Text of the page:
SINGAPORE--The Singapore government has introduced a slew of initiatives as part of its goal to become the world's first smart nation, including a smart nation operating system, Internet of Things scheme targeted at homes, and pilot trials at a designated residential-business estate.
Announced Tuesday at the opening of the Infocomm Media Business Exchange (imbX) conference and exhibition held here this week, the initiatives cut across infrastructure, software, and services identified as necessary components to support a. These include the need for continuing enhancements to the (NBN) and national wireless network .
Singapore has made good progress in laying the backbone infrastructure to prepare for big data and analytics, Internet of Things, among others, with its Intelligent Nation 2015 Masterplan, said Minister for Communications and Information Yaacob Ibrahim, during his opening address at the imbX show. The country is now putting together its next ICT blueprint spanning the next 10 years through to 2025, focusing strongly on data intelligence.
"Our goal is to establish Singapore as a smart nation that taps the potential of infocomm and media, and that nurtures innovative talent and enterprises," Yaacob said. This will boost economic growth and lead to better living standards for its citizens, he said.
During his parliament address last month, Singapore's president Tony Tan Keng Yam had called for the need to tap new technologies to develop sustainable solutions that improve the lives of the local population. This was critical as an increasingly complex and diverse city like Singapore will mean growing demand on amenities, infrastructure, and resources.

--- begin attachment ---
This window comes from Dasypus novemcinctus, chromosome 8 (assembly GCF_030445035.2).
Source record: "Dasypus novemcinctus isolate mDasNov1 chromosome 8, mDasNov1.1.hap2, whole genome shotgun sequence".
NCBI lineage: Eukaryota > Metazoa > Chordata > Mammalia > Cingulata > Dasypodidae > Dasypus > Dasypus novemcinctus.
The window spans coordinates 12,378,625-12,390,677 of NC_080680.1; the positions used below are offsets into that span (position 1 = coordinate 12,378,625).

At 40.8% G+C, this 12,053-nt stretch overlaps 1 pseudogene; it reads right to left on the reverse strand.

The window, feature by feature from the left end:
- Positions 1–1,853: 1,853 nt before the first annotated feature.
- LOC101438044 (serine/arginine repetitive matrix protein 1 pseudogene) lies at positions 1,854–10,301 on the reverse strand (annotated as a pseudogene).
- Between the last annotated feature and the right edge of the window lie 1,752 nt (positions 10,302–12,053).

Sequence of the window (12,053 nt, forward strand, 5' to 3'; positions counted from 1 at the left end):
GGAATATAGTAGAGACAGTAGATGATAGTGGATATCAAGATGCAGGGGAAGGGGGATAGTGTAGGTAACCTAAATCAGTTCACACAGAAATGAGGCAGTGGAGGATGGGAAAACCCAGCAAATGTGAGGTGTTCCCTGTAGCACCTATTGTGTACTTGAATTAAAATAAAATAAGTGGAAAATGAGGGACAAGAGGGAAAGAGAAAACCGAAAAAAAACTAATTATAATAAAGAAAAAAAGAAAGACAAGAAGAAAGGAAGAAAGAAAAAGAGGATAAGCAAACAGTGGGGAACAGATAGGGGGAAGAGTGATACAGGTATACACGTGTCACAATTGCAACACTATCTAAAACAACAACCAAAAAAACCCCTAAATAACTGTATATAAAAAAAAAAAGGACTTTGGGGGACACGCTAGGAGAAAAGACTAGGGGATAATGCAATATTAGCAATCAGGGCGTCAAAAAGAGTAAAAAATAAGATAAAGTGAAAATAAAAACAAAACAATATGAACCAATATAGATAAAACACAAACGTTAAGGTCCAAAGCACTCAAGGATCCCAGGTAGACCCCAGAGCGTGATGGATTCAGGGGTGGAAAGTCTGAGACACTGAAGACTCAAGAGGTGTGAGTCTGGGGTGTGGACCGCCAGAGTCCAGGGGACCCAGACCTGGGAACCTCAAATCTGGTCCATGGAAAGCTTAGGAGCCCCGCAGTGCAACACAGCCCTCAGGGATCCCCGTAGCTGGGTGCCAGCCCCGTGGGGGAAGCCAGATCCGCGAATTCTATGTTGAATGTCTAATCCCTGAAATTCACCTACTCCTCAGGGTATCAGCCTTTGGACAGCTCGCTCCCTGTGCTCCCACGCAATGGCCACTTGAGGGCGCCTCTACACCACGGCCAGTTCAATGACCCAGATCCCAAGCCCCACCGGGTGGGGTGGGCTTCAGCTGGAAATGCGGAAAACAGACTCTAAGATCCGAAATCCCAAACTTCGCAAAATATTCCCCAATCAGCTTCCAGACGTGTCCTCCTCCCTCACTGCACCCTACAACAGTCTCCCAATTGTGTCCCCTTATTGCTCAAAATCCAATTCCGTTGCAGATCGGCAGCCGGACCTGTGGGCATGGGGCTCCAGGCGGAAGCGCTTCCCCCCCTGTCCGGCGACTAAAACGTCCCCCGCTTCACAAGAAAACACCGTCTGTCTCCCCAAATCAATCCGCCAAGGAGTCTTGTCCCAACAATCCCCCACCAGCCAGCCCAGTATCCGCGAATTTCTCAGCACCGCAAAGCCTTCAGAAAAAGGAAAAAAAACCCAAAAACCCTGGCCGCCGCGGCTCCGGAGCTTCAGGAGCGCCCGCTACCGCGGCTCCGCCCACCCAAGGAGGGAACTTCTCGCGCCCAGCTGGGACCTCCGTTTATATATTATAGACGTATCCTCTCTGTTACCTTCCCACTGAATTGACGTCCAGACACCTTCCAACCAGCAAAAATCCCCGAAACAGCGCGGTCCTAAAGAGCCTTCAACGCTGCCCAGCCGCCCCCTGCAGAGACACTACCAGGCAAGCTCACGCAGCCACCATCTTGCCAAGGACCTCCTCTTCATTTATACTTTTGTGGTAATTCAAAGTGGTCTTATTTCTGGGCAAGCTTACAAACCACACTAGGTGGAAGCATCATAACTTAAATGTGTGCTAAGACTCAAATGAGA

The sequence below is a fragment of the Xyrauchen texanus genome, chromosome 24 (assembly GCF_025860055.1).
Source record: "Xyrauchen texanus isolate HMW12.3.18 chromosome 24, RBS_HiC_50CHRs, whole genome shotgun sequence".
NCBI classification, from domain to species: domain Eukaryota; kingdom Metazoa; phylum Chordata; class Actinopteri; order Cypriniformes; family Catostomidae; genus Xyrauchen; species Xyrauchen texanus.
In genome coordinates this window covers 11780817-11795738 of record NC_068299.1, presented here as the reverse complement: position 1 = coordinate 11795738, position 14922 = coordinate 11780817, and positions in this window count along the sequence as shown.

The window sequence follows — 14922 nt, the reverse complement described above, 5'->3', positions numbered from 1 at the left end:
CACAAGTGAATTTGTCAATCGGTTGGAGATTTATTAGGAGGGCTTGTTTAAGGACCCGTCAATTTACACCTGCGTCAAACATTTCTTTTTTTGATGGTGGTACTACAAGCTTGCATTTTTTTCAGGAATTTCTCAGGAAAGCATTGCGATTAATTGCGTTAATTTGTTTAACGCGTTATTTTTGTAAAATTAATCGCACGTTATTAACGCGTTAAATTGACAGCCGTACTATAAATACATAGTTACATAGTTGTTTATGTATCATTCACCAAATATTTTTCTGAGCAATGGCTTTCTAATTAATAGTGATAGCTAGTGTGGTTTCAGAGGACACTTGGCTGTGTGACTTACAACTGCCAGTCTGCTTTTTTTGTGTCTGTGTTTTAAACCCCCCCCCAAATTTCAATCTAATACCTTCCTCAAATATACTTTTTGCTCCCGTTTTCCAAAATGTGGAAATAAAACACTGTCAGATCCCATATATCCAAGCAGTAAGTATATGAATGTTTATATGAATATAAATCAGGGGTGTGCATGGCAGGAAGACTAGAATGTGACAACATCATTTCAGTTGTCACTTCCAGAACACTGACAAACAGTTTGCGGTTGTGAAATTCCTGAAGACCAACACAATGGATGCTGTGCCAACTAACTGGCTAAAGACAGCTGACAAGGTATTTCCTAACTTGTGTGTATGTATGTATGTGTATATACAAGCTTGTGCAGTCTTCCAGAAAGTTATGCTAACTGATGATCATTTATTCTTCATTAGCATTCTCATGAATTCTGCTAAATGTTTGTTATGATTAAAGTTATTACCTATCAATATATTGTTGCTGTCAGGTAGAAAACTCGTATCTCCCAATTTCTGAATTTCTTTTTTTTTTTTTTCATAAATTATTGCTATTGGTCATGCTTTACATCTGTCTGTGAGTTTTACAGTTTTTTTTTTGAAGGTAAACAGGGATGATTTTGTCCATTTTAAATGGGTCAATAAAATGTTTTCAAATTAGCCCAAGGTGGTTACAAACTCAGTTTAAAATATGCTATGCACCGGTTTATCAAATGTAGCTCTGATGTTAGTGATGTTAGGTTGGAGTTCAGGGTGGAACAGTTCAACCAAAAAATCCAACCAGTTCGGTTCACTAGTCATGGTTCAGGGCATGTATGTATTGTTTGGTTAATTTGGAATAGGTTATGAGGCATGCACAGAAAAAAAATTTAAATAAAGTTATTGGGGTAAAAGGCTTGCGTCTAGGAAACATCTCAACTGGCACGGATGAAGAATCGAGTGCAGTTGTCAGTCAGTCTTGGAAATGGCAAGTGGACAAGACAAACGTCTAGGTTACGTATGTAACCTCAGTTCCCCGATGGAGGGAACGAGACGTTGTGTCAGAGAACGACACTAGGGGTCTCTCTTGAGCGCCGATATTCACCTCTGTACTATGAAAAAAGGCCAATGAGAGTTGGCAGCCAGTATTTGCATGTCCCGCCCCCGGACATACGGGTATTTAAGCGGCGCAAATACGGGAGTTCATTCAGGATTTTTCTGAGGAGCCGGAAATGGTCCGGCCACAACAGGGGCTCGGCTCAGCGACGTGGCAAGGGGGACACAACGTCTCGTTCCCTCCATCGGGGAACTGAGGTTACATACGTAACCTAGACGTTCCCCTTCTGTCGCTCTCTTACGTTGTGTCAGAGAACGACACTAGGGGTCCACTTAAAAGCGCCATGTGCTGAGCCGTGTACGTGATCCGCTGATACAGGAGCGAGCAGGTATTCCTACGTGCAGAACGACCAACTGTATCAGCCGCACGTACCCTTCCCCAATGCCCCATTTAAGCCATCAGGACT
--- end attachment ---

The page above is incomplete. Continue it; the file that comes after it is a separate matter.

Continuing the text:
"We will make Singapore a smart nation: enabling safer, cleaner and greener urban living, more transport options, better care for the elderly at home; more responsive public services and more opportunities for citizen engagement," Tan said.
Led by ICT regulator Infocomm Development Authority (IDA), which, one key rollout that was part of today's announcements was the new Smart Nation Platform (SNP). Built on three focus areas--connect, collect, and comprehend--the platform will provide an operating system that all public agencies can connect to. This will enable essential data, captured and collected via sensors placed around Singapore, to be anonymized, secured, managed, and shared.
To facilitate the collection of such data, IDA will spearhead a project involving "above-ground boxes" that serve as all-in-one containers with power and fiber connectivity, and can hold data sensors from different government agencies. These boxes reduce the need for unnecessary groundwork, hence, cutting deploying time and cost, IDA said.
The regulator is looking to install the boxes in common outdoor areas where there is demand for sensor-based technologies, such as bus stops, parks, and traffic junctions.
Such data can then be collected and analyzed to produce relevant insights and determine timely, and appropriate, decisions to support more responsive and "anticipatory" services for Singapore citizens. IDA believes an anticipatory government will allow issues to be resolved before they are even raised by the general public and facilitate better policy planning and creation of citizen-centric services. For instance, deeper insights and analysis will signal the need for more cleaners to attend to HDB estates that have more litter.
According to the ICT regulator, the smart nation platform will also provide access to meaningful information, enabling citizens to make better decisions related to transport, health, and other services. Better data insights can also help local organizations improve their business operations.
The platform is further touted to offer access to rich-data as well as innovative products and ideas, hence, potentially fueling the development of tools that can improve the society as a whole, IDA said.
It added that Singapore must improve its communications infrastructure to support growing demand for mobile and online connectivity. One such initiative is the heterogeneous network (HetNet), which is touted to facilitate more optimal use of wireless spectrum by enabling devices to switch between various types of wireless networks and allowing users to roam seamlessly between different networks.